K. Elambahavath was an ordinary Tamil boy from Thanjavoor. His father was a village administrative officer and his mother a farmer. He has three sisters and they led a happy, contended life. Their life became topsy- turvy when his father died in 1997.
Elambahavath had to stop his studies in class twelve and look after the family. He tried to get his father’s job claiming die in harness. He had to fight for the job almost for 9 years. In those years he would work in the morning and go to the offices in the afternoon.
The young man was a regular visitor in the Collectorate. He realized that he would not get justice even if he produced all the documents. He decided to get the job through his hard work. Through distant education, he completed his graduation and went for UPSC coaching. It was not in a prestigious study center. Almost ten aspirants in the guidance of a retired headmaster named Paneerselvam worked hard in the public library.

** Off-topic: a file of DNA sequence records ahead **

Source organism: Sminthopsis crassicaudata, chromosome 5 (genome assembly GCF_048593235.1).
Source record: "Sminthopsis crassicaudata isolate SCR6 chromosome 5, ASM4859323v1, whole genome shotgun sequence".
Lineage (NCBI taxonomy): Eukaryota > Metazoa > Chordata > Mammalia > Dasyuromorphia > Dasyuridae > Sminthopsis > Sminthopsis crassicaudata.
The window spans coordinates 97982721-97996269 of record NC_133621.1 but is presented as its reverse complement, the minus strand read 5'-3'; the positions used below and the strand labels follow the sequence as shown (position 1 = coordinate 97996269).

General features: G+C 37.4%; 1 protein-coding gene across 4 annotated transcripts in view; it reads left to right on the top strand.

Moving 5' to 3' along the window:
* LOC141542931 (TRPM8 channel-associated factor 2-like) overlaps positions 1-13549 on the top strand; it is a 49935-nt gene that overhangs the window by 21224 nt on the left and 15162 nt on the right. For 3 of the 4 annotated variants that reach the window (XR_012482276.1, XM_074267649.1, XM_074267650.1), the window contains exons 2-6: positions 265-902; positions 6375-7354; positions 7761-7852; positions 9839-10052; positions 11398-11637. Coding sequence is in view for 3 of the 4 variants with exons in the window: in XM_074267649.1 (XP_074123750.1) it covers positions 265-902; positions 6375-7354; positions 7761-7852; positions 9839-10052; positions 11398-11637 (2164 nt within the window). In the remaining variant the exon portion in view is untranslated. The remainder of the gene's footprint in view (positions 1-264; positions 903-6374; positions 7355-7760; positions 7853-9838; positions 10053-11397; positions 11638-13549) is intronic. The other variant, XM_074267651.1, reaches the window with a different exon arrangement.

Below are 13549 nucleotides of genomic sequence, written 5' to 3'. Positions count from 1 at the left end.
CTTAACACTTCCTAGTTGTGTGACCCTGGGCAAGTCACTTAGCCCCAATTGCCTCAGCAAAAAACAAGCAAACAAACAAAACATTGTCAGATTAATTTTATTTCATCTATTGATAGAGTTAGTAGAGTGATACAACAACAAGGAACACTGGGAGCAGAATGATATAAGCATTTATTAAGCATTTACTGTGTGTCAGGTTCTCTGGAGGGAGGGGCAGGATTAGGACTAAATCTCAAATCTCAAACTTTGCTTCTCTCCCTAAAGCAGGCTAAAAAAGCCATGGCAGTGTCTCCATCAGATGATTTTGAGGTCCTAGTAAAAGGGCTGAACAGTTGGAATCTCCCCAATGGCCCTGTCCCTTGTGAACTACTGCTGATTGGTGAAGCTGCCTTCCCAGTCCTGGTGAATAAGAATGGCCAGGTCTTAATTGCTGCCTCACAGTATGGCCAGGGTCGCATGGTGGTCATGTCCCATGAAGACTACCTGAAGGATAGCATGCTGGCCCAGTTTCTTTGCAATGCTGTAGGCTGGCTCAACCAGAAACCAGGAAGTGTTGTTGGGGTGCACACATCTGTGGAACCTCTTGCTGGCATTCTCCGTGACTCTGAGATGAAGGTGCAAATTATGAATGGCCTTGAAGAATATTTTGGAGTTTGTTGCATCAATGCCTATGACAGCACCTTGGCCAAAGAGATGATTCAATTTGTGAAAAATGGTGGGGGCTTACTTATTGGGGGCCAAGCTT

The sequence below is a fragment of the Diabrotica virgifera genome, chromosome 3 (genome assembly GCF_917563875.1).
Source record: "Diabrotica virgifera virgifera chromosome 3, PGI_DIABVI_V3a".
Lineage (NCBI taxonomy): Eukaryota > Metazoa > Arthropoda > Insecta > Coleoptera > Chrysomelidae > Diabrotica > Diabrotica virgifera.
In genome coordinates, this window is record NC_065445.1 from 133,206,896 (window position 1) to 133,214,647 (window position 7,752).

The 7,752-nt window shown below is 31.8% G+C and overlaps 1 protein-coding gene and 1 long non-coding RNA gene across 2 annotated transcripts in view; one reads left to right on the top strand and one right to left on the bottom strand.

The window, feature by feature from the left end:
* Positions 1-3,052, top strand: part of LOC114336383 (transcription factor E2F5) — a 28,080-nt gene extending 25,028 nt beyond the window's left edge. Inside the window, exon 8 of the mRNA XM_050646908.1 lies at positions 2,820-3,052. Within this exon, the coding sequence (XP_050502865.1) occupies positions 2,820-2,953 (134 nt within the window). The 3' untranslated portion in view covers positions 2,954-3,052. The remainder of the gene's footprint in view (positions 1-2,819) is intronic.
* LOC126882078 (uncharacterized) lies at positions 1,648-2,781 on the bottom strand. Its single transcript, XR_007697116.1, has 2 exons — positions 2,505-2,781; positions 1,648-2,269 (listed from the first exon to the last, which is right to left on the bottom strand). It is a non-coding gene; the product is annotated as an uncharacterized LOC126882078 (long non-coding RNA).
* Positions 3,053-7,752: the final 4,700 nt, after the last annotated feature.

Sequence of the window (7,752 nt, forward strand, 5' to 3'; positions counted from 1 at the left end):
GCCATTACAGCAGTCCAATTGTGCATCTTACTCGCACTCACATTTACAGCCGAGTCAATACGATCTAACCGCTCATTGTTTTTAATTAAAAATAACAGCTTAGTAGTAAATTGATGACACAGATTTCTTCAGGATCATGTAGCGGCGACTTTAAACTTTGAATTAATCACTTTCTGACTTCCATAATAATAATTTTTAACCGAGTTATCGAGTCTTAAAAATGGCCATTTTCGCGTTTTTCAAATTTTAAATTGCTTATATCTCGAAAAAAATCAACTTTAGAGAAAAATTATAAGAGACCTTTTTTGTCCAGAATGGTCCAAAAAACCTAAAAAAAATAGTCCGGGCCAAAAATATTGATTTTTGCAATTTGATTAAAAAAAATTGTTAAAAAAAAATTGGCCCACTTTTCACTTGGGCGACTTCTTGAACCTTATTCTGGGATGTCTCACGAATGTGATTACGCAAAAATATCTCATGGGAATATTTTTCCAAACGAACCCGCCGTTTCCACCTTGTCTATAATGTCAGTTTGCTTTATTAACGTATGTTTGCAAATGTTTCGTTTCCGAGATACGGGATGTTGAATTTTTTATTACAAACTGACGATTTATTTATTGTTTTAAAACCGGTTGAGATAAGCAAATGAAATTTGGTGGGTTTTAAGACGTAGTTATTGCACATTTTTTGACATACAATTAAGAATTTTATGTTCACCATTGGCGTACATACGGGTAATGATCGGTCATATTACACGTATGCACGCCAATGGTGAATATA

He reached up to the interview stage three times but could not fulfill the dream role. Meanwhile, he cleared the state tests and got into a government job. Elambahavath never gives up his dream.
Then the UPSC gave two terms as relaxation for those who were affected by the new aptitude test introduced then. Elambahavath made use of it. He cleared IRS in 2014 and in the last attempt got into IAS in 2015. He proved that with perseverance and hard work nothing is impossible.
His first posting as Asst. Collector was in Ranipettu. His aim is to eradicate red-tapism. Being a victim of the inefficient system he could understand the agonies of the people.
He says that it was his hatred towards the system that acted as a catalyst for his dream. It was the system which made him victim as well as a survivor. Yes, he is determined to save the system as well.